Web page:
Interview: Insight into the Frecce Tricolori Virtuali
This is part two of the interview we had with the Frecce Tricolori Virtuali (FTV). This time the FTV will give us unprecedented insight into their history, the way the operate as a team and a glimpse on the challenges that they have had to face to get where they are now. Outside of their modules and mods that have been made throughout the years, the FTV are a group of passionate Italians that strives to represent their nation's acrobatic team in the virtual world to the best degree possible. Their most recent efforts involve their in-house creation of the MB-339 module that is available for free to everyone that has DCS: World installed. Their journey has not been an easy one as their history spans longer than a decade. Members coming and going but even through all that they have managed to prevail as one of the oldest virtual acrobatics teams out there. FTV-Duke, Frecce's EFM developer, was our main point of contact during these interviews, so I want to extend my gratitude towards him for his great disposition while coordinating the interview. What was the motivation for forming Frecce Tricolori Virtuali? The passion for aviation the founders had at the very beginning and for the real team combined with the love for flight simulation was the spark that ignited the birth of the team. The precision, discipline and synergy are fundamental characteristics of each display or aerobatic teams. Those features are very well represented by our national display team, Frecce Tricolori, which also has a long heritage making us proud in trying to transpose all of this into DCS. When was the team formed? What were the early years like? The Frecce Tricolori Virtuali were born in April 2003. The idea of founding the FTV birth from a small number of passionate friends, all Italians, coming from different simulation experiences, gathering together and studying the possibility to make this simulated flight activity. Everything was born out of pure passion and also a bit of a challenge, as most of the FS users said that it was practically impossible to carry out a similar project because FS9 badly tolerated the flight in formation of more airplanes at close distances. So we got in contact with a software developer “Ibirdsoft” who compiled a very pioneer peer to peer connection system called iBnet that worked definitely well enough to allow the tight formation activity on flight simulator 2004. Today the team uses Digital Combat Simulator to do their flying. DCS was not released until 2008. Where did you fly before DCS was released? (What was that like?) It is a long story, take a beer and sit down. Like I said, we started very early in the early flight simulator 2004 era and everything was simply, definitely DIFFICULT. Anyway, there was so much to do and so much effort has to be put in that each obstacle was a new test and a challenge that we had to solve “not because it’s easy, but because it’s hard”. We started to study the Frecce Tricolori basic maneuvers and gathered more and more friends into training and developed the first complex maneuvers of the real team, “small steps for a few passionate nerds... giant leaps still to come though”. Then we contacted the software team Cloud9, that was developing an advanced model for FS2004 of the MB339 (and the Rivolto airbase, home of the real frecce tricolori team), and we offered our collaboration in order to promote their products to the sim community, thru our first real fair events where we brought our computers and gears and flown together in one place. FTV during their FS2004 era. It was all very difficult though, FS2004 was very ahead in terms of requirements related to the available hardware of that time, and making tight formations in ten Cloud9 MB-339 was almost all the time a 15 to 18 fps nightmare during training, but we kept on training harder and harder through the years. Showing to the community that, after all, such activity was possible and with more than interesting results. This was 2004-2008 era, we started to use the early head tracking system TrackIR, computer hardware was becoming more powerful and we went on participating to a number of real and simulated events like the annual Modelexpo in Verona or the IVAO Malta aerobatic event, with full flight transfers to the Island and back to Rivolto airbase on IVAO. Then the group noticed that the international flight community was moving towards different platforms like Lock-on and we decided to try this new challenge. We migrated to Lock-on basically due to the better multiplayer code, it was a turning page but unfortunately we suffered a lot in terms of the aircraft we flew. As a matter of fact: Lock-on's code did not allow us to recreate the real performances of the MB-339, thus we were flying our aerobatic maneuvers with an aircraft exterior skin looking like a 339 but with the flight envelope of an A-10 Thunderbolt II, which is basically 4000 lbs heavier than the MB-339! Every loop was a close call, and forget Lomcevak, it was pure madness. Simply imagine that in order to have white smoke during the show we were forced to dump fuel!! Very frustrating, the show must go on, but we were not new to getting used to incredible challenges after all. The year was 2009 and the few last original active members of the team gathered together with another Italian real-related Frecce Tricolori team which was training on Lock-on (Stormbringers) and a collaboration was inevitable; “bringing a storm” of fresh technical boost and new amazing skilled pilots. We decided to move to IL-2 1946, that was again a turning page, but for the best. 2 years in the making and we developed our own IL2 MB-339 PAN that finally performed all flight envelopes like the real aircraft. We made it and we offered the mod for free to the Lock-on community, it is the italian style, we’re proud of it. In 2011 It was the time for the big show and that year we decided to release our first official video excerpted from our VFAT exhibition: “Frecce Tricolori Virtuali EVOLUTION remastered” Then again, we turned page another time, and here we are on DCS. Almost 20 years after, wearing an Oculus and spawning on our brand new EFM MB-339 aircraft that we developed with blood and tears, makes me think that little things changed after all: we are still making small steps for few passionate nerds, but looking back... we definitely did Giant leaps during this time.☺ How many members does the flight team have today? The team today is made up of pilots (either “rated” and trainees), developers, directors (also known as “biga”), and streamers. Each official training evening sees at least from 8 to 10+ pilots who can fly the routine for the next show or focus on trainees. In additions, should it be required, the streamers or few developers could join to share information. Below our current roster: PONY1 - Lucone PONY2 – Randy PONY3 – Aracno (also 3d Developer) PONY4 – Zanco PONY5 – Paolo PONY6 – Giulio PONY7 – Fox PONY8 – Sabba PONY9 – Wolf (also C++/lua Developer) PONY10 – Yeager PONY6 – Michele (currently on a backup position as a second section leader) Biga/streamer – FTV.Depy Biga/Training mission voice over - Gianluigi Zanovello FTV.Extra - Trainee FM Developer/Streamer/PR – FTV.Duke Coding – FTV.Erik Engine Model Assistant – FTV.Robby Skinner/MOD Structure/lua coder - FTV.Automan Mission Editor – Beppe_goodoldrebel Any trainees? Are any of the original members of the group active? Trainees represent the future for FTV, special care shall be brought to them, sometimes outside of the official training evenings. Few of the group are the founders of the original Frecce Tricolori Virtuali (former named “PANV”), in fact the leader “Pony 1” Lucone and current “Pony 6” Giulio are two of the founders. What type of training does it take to become a DCS aerobatic pilot? What does a month of team training look like? Becoming proficient in aerobatics takes years of training, mental strength and dedication. Pilots within Frecce Tricolori Virtuali have from 2 to 15+ years in aerobatics and/or combat simulator. The Team meet to fly at least 8 times each month when on normal training period, whereas even 12+ evenings when within 2-3 months from a live event. This is not taking into account the effort outside of the official training times to progress with trainees or adjusting as required. There is no magic trick, every person is completely different. Everyone has different backgrounds, learning curves and skills that makes it almost impossible to standardize a training, and after all, no one “becomes” an aerobatic pilot because a pilot is always in training... always. Also, doing simulated aerobatics is such a different environment compared to real live aerobatics with a lack of physics on your body, lack of real speed sensation, lack of field of view (just to mention a few) are such a handicap that the approach to the training becomes substantially different from the real aerobatic skills. You have to develop different senses in order to compensate real physics, so you have to use your eyes and your brain to “feel” and imagine tridimensional maneuvers. This is a philosophy that takes more than simple time, it takes steps, and every step is different from trainee to trainee to become a member, depending by the position in the formation, depending on the maneuver, sometimes it may be a matter of days, often a matter of months, but definitely, more often, years. It is exactly like a ballet where every single aircraft is an element of a mass choreography. Every aircraft is part of a movement together with the other ones and every pilot needs to gain the same skill level in order to look alike in the formation. We are talking about 10 different pilots, 10 different heads, each one with his life, his age, his personal problems, dedication and his different approach to the final goal. Some times it is more a matter of psychology than of simple training, a very advanced state of mind, a kind of mental sport that adds stress on top of your life, instead of being an activity that is supposed to be a “hobbie” ☺ How closely does the virtual demonstration team follow the routine of the real world Frecce Tricolori? Has the team talked to the real Frecce Tricolori to receive some feedback on your maneuvers? The Frecce Tricolori Virtuali strives to replicate the real routine by matching as close as possible the maneuvers, performances and best practices. The current real team does actually know and appreciate what FTV are making-up. In addition, one of our group members (Gianluigi Zanovello) actually is a former real Frecce Tricolori pilot and that became the commander of the group later on. This is a privileged channel for us in acquiring all the little features and the tricks of the trade, and for that the virtual group thanks him for this opportunity. What is the most complex maneuver to perform in the team's demonstration? Several actually. The “Doppio Tonneaux” (double tonneaux) is one of those. Presented before the “Bomba” (Low bomb burst) where the first section keep a close line abreast until the leader calls for the “Interni via” and “esterni via” where number 2 and 3 first, and 4 and 5 just after few seconds, perform an almost canopy to canopy barrel rolls one after the other. Precision in controlling the barrel roll is critical to keep the symmetry and not to run over your wingman. Many people have seen Frecce Tricolori Virtuali performing in the Virtual Festival of Aerobatic Teams (VFAT). What is it like coordinating for VFAT events and what kind of practice goes into preparing for one? First of all, the gratitude goes to those who actually coordinates between all the teams for the three-day show (the amazing team of “Virtual Aerobatics”). Each teams put its effort in sticking with the tight schedule and being prepared to show off at their best. Typically, an intensive training starts 3 months before the show, increasing the training evenings as the show closes in. Also, a great deal is put in developing an ad-hoc soundtrack, and setting up the streamer “routine” to keep the right pace while the demonstration progress. The team's official YouTube channel has videos of aerial displays at VFAT events. Which video best represents the team? The team is very well represented on every VFAT we have taken part of. Blood and tears were put on those events and, as I like to say, we express the quality we have put during the months of training in just the 40-ish minute live stream ! Was the flight demonstration team a part of testing the Aermacchi MB-339A as it was being developed? Yes, the large formations, and different ways of handling the aircraft between each pilots, constitutes one of the fundamental characteristics of our development process. Will we see the G.91 in future shows? Will it perform alongside the MB-339 or will it perform on a separate flight? Our group will likely be keeping the G91 in the development status for some more time, works needs to be done to reach the same level of our MB-339. Our group strive to keep the representation of our routines as real as it gets. We might want to re-create the Frecce Tricolori G.91-era routine (which is one of a hell of a ride…), but it is still too soon to say with certainty. We would like to once again extend our thanks to the entire team of the FTV that treated me kindly and were really attentive and generous with this interview, specially FTV-Duke.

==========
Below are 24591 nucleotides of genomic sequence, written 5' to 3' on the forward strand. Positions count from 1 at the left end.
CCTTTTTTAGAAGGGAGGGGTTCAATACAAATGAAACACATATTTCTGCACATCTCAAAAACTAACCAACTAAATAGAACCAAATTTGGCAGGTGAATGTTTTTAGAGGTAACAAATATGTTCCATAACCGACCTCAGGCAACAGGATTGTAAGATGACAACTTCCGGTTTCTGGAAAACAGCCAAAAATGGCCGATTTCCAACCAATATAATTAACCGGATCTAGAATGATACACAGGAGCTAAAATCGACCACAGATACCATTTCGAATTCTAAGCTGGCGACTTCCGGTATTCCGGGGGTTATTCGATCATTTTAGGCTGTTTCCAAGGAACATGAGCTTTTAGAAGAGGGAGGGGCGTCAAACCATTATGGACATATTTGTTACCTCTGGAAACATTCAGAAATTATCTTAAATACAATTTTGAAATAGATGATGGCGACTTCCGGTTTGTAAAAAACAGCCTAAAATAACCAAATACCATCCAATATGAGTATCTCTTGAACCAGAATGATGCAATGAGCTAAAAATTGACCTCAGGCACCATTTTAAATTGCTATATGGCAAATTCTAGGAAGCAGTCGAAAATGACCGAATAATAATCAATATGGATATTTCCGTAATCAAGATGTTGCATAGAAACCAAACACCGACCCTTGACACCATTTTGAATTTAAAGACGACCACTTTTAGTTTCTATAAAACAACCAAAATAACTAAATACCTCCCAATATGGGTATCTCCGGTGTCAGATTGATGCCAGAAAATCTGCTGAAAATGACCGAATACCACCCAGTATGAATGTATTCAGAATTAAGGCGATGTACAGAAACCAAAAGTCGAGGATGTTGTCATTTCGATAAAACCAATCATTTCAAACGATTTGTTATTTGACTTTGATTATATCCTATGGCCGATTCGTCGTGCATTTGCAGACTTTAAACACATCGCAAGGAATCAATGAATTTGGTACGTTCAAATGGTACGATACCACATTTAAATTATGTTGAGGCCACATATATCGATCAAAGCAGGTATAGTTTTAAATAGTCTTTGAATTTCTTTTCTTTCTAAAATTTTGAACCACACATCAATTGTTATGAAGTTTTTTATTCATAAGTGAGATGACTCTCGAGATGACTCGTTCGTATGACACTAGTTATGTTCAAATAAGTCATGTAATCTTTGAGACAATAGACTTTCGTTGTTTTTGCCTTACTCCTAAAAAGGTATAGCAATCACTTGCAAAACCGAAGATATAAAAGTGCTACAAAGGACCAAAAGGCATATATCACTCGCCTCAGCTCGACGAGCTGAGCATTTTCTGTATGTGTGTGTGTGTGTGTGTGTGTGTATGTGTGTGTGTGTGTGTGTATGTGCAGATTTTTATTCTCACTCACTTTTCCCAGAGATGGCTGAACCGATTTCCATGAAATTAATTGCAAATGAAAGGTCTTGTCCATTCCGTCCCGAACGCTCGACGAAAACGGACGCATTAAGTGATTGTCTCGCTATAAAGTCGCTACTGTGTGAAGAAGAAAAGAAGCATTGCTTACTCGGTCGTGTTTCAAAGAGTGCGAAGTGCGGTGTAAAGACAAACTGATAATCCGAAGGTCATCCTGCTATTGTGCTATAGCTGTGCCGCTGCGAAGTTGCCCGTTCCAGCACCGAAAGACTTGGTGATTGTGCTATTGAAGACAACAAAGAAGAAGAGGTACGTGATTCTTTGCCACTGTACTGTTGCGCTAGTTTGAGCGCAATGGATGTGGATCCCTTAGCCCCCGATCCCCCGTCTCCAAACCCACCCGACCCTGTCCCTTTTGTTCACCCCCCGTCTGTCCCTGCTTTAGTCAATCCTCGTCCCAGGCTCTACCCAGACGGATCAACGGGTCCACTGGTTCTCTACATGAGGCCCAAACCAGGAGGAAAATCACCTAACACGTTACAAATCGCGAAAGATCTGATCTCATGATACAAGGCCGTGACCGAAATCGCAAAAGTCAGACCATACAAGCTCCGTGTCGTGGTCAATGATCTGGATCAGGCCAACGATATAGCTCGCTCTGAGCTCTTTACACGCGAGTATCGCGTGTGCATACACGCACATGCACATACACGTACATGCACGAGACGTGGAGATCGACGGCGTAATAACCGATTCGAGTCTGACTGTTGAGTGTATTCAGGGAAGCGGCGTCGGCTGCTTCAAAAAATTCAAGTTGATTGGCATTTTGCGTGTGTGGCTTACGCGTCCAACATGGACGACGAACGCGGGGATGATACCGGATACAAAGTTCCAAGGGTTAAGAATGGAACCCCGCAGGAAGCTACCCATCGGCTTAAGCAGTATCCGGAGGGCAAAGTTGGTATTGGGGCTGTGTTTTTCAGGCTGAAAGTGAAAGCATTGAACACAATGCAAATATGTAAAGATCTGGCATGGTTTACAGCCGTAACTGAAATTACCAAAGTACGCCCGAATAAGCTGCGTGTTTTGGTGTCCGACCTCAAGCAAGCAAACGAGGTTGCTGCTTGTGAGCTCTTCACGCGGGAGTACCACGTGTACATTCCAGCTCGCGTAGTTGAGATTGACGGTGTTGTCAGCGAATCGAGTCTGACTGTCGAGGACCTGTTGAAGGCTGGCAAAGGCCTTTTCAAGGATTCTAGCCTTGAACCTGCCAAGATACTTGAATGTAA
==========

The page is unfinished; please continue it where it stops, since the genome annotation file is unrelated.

Photos by Kirby, FTV-Duke and the FTV team. About the Interviewer Santiago "Cubeboy" Cuberos A longtime aviation fanatic with particular preference towards military aviation and its history. Said interests date back to the early 2000's leading into his livelong dive into civil and combat flight simulators. He has been involved in a few communities but only started being active around the mid 2010's. Joined as a Spanish to English translator in 2017, he has been active as a writer, translator and content manager ever since. Twitter | Discord: Cubeboy #9034